So, since I know as little as everyone else, what follows is almost pure guesswork, with a few provisional conclusions based on the assumption that at least some of the hearsay floating around is correct.

This is Burkhard Kosminski’s first attempt at directing opera. He has a rather long resumé in straight theater, about 40 productions since 2000. Here, for example, is a trailer for his staging of August: Osage County.

The reviews for the opera, meanwhile, are most negative:

“Es ist eine schlechte, weil unsensible und unwürdige Inszenierung. Und das ist schade, weil das gesamte Ensemble eine überzeugende Leistung abliefert, die so nicht ausreichend gewürdigt wird.”

“Es ist ein Abend, dessen Wirkung man sich nicht entziehen kann – und der gleichzeitig, alsTannhäuser-Produktion betrachtet, ein szenisches Desaster und musikalisch über weite Strecken enttäuschend oder gar ärgerlich ist.”

And so far as I can make out from descriptions of the production, Kosminski’s big ideas mostly involve the first 45 minutes of the opera and the finale: during the overture, there is a graphic depiction of execution by lethal gas, and then, at a pause in the scene between Venus and Tannhäuser, the “hero,” apparently a passive stooge for the Nazis, shoots dead a husband, wife and child. Later, Elisabeth, who by the third act has taken the veil as a nun, is raped by Wolfram and then self-immolates, leaving a refugee child to hand an olive branch to the dying sinner.

Yes, it does sound rather heavy-handed and something of a mess. But, even stipulating that, should the staging have been canceled after the first night?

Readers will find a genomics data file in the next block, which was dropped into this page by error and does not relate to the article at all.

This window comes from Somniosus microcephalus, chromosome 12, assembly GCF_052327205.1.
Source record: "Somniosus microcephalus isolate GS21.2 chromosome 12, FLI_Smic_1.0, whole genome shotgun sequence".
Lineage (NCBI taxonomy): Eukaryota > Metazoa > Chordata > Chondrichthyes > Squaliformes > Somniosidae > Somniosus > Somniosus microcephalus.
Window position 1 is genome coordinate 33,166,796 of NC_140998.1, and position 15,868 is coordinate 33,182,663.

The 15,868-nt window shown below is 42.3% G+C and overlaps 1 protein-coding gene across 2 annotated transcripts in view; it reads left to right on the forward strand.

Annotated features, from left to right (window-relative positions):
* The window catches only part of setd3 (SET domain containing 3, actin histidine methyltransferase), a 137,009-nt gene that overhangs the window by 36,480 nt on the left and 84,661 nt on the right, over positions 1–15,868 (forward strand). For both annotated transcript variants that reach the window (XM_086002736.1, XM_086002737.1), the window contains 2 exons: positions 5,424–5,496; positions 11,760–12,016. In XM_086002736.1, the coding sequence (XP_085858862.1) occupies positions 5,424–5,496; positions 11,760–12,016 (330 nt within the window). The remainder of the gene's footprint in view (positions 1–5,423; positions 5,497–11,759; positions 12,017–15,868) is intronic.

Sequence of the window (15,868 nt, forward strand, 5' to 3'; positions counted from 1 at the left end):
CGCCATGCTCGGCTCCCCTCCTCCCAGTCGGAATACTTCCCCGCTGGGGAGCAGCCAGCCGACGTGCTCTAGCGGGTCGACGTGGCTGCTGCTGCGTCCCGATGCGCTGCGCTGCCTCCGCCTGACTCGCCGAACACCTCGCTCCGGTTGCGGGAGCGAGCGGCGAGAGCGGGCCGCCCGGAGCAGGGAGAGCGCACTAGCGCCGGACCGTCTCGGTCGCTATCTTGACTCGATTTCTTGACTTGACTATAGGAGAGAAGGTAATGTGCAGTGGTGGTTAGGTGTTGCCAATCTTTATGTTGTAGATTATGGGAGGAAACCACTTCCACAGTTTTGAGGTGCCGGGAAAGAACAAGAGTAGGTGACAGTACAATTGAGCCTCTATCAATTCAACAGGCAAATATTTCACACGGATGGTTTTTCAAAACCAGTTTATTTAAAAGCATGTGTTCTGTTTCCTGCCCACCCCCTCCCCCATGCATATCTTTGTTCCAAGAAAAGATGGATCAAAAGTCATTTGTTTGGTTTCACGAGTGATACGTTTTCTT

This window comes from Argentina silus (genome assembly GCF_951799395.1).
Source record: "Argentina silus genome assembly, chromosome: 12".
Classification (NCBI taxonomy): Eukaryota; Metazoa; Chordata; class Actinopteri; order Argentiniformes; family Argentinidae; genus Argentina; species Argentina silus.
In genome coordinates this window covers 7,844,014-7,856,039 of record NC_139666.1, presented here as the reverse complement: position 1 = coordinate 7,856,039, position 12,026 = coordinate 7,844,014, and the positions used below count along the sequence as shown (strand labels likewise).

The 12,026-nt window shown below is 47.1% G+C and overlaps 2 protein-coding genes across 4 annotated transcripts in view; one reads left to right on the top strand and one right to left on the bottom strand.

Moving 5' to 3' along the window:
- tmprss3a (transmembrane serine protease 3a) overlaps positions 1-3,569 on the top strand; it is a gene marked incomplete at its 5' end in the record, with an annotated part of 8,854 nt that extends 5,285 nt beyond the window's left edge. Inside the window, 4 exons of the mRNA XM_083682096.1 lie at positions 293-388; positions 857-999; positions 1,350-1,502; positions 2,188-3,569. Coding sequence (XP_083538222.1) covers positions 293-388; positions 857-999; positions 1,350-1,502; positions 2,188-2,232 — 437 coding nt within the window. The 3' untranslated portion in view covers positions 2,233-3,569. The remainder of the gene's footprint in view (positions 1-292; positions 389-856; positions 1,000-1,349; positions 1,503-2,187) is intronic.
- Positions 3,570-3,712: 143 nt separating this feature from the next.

As a purely practical matter, perhaps. Taking so bold and unusual a step makes the management of the DO seem decisive and responsive to their audience, and it relieves them of the responsibility of having to defend a production that (for all we know) may indeed be a heavy-handed mess.

But the responsibility of a theater’s management is not solely to the public; it also needs to support its artists. Even artists who have failed–or, really, especially artists who have failed–need to be assured that the theater values them: you’re not evil, you’re not stupid; you just didn’t get it right this time around.

And the violation between intendant and artist  is what really bothers me about the abrupt decision to cancel this Tannhäuser. The message the action sends is, “When the going gets tough, don’t count on us to stand by our artists. We will rather listen to whoever howls loudest among the mob.”

Ass-covering belongs in no art manifesto, in an opera house or anywhere else.

Photos: Hans Jörg Michel

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9 Responses to “Safe and sorry”

  1. Damian Says:

    Very well said. Thank you for such a reasoned and measured comment on this fracas.

  2. Lotta Says:

    Let’s see. Who pays for these prouctions? In Germany, I believe the state does.